Friday, October 21, 2005



(via Boing Boing) I've spent a lot of time the last few years thinking about higher dimensions, both in terms of theoretical physics--the eleven dimensions required by M-Theory, the "bulk" of brane cosmology, and such like (Michio Kaku's Hyperspace is one stop shopping for a good survey of this stuff)--and in terms of the sorts of hyperspatial thought experiments pioneered by folks like Charles H. Hinton (Rudy Rucker's criminally out of print The Fourth Dimension is probably the best overview of this sort of thinking). Higher dimensional hoohah factored into the conclusion of Here, There & Everywhere, and is an integral part of my middle readers series, Aegis. Lately I've been devising a (wholly fictional) framework that would use higher dimensional physics to rationalize a "magic" system, allowing me to write a hard SF story in fantasy drag.

To date, higher dimensions are purely theoretical, so far as I know, though everything in physics from Einstein's theories of gravity as the curvature of spacetime forwards relies upon them, in one way or another. And physicists have been using the additional of extra spatial dimensions to make equivalent seemingly disparate equations as far back as Kaluza and Klein in the '20s. And for just as long, genre writers have been milking the notion for as everything they could. Hell, even H.P. Lovecraft got into the act with "Dreams in the Witch House." (Sidebar: Of the many network television "alien invasion" series that have premiered this season, the only one I'm still watching is CBS's Threshold, largely because when they namechecked Kaluza-Klein in the first episode, referring to a hyperdimensional object, they got the physics right, or near enough to count for network television.)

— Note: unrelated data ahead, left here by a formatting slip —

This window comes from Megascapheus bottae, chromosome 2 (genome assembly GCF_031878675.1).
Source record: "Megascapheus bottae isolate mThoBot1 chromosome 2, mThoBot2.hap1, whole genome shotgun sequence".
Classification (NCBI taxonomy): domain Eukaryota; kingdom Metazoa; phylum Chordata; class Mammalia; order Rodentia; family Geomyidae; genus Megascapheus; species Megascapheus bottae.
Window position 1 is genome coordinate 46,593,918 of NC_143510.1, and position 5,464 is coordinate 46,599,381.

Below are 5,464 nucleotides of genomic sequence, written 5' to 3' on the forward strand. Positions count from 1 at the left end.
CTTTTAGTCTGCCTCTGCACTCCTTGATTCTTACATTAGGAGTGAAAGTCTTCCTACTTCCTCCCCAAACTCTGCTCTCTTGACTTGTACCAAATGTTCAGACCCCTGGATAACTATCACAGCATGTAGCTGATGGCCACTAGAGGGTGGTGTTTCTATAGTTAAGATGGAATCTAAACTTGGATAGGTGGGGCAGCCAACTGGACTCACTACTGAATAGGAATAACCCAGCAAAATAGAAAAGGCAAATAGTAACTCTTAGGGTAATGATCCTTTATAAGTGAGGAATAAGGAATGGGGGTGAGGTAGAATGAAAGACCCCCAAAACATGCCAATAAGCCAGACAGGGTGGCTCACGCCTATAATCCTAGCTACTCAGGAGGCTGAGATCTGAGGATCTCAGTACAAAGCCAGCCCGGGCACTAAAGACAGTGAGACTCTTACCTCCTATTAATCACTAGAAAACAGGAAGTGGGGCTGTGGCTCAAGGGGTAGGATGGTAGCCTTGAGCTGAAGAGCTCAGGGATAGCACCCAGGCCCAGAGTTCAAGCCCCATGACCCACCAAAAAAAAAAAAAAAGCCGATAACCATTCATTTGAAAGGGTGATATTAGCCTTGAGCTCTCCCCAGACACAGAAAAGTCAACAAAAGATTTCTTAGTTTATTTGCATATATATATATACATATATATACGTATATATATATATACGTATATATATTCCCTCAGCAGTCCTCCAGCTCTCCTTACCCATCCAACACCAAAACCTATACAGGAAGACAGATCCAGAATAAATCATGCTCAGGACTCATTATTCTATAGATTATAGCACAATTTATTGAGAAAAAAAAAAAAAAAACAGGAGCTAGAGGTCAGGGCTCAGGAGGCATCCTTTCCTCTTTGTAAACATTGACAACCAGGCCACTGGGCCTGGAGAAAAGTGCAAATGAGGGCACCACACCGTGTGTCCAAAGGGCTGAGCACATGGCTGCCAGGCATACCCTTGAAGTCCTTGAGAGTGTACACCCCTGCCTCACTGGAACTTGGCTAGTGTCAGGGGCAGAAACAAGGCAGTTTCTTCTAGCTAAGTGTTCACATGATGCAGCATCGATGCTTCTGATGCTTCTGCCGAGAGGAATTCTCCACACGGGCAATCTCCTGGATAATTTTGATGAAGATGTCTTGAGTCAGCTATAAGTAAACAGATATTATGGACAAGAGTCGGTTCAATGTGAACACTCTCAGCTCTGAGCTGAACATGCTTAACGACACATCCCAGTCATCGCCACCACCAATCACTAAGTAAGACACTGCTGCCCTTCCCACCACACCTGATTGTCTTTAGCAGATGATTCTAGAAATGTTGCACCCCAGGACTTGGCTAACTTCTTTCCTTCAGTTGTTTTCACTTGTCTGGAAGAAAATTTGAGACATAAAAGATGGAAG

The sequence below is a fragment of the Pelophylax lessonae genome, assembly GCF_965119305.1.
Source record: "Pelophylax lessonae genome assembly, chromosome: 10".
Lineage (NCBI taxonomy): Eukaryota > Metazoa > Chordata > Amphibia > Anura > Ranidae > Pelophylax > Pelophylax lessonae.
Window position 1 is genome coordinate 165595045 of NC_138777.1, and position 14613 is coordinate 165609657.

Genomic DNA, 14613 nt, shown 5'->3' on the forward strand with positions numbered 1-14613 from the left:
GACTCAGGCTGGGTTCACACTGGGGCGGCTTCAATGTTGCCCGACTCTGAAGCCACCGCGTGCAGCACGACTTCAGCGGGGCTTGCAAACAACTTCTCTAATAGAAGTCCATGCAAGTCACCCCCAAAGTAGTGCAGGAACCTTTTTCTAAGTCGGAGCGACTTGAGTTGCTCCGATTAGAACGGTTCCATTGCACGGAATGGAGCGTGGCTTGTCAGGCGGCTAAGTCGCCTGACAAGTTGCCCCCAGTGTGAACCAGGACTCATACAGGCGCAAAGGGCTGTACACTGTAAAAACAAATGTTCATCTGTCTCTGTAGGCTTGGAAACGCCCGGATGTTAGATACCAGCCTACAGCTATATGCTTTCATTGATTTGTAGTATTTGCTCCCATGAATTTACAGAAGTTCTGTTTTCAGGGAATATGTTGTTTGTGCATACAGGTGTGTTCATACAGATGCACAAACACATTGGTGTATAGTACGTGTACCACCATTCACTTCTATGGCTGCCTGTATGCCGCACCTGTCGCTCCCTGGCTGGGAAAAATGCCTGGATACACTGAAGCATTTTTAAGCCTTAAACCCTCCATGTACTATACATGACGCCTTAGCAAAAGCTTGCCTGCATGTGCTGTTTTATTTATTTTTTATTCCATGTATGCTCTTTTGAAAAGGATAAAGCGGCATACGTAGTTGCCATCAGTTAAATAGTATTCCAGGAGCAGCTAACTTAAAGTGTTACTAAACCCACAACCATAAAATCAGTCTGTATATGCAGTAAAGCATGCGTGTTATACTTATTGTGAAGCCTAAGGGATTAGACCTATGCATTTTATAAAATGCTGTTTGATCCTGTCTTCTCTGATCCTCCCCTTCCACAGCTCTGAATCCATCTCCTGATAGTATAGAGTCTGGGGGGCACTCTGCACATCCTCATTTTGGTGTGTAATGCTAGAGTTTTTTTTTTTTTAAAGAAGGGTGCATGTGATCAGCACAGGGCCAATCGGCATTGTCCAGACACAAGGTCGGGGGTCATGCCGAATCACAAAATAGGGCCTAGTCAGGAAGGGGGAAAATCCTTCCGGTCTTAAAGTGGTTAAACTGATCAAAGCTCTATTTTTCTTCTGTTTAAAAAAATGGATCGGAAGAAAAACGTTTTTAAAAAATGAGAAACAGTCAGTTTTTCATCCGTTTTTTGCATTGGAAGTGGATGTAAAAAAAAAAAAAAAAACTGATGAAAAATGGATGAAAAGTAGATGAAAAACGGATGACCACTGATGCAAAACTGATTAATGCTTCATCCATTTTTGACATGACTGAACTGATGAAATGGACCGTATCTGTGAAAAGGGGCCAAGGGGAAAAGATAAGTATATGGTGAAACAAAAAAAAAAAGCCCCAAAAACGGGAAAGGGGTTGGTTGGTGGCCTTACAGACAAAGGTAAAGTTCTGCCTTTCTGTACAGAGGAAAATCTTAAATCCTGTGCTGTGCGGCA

As much time as I spend mulling over higher dimensional objects, though, I find it almost impossible to hold them in my head. I think you've got to have a much more solid grounding in mathematics than I have to really conceptualize them. That's why things like this are nice. It's a new sculpture at Penn State, depicting the three-dimensional shadow of a four-dimensional "octacube." There's a shockwave animation of an octacube's shadow in motion here.

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